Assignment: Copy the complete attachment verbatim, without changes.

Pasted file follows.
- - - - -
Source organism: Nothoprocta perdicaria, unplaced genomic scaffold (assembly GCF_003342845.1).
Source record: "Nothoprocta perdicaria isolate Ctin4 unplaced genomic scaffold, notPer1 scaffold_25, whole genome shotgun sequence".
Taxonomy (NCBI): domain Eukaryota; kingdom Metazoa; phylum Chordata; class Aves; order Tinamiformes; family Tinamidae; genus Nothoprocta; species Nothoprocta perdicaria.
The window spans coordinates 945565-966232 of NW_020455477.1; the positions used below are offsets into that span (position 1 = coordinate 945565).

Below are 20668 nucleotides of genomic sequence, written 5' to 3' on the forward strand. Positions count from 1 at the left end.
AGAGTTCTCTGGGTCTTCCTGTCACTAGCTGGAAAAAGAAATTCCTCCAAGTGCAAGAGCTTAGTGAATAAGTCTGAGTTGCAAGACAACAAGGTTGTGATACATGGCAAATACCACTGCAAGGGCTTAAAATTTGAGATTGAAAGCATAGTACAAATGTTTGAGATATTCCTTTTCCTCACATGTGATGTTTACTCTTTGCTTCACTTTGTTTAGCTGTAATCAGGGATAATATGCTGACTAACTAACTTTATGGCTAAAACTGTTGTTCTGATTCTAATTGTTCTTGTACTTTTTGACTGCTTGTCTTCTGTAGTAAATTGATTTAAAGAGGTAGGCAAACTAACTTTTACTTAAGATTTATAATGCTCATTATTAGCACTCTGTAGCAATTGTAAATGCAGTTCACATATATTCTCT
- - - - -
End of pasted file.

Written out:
Source organism: Nothoprocta perdicaria, unplaced genomic scaffold (assembly GCF_003342845.1).
Source record: "Nothoprocta perdicaria isolate Ctin4 unplaced genomic scaffold, notPer1 scaffold_25, whole genome shotgun sequence".
Taxonomy (NCBI): domain Eukaryota; kingdom Metazoa; phylum Chordata; class Aves; order Tinamiformes; family Tinamidae; genus Nothoprocta; species Nothoprocta perdicaria.
The window spans coordinates 945565-966232 of NW_020455477.1; the positions used below are offsets into that span (position 1 = coordinate 945565).

Below are 20668 nucleotides of genomic sequence, written 5' to 3' on the forward strand. Positions count from 1 at the left end.
AGAGTTCTCTGGGTCTTCCTGTCACTAGCTGGAAAAAGAAATTCCTCCAAGTGCAAGAGCTTAGTGAATAAGTCTGAGTTGCAAGACAACAAGGTTGTGATACATGGCAAATACCACTGCAAGGGCTTAAAATTTGAGATTGAAAGCATAGTACAAATGTTTGAGATATTCCTTTTCCTCACATGTGATGTTTACTCTTTGCTTCACTTTGTTTAGCTGTAATCAGGGATAATATGCTGACTAACTAACTTTATGGCTAAAACTGTTGTTCTGATTCTAATTGTTCTTGTACTTTTTGACTGCTTGTCTTCTGTAGTAAATTGATTTAAAGAGGTAGGCAAACTAACTTTTACTTAAGATTTATAATGCTCATTATTAGCACTCTGTAGCAATTGTAAATGCAGTTCACATATATTCTCT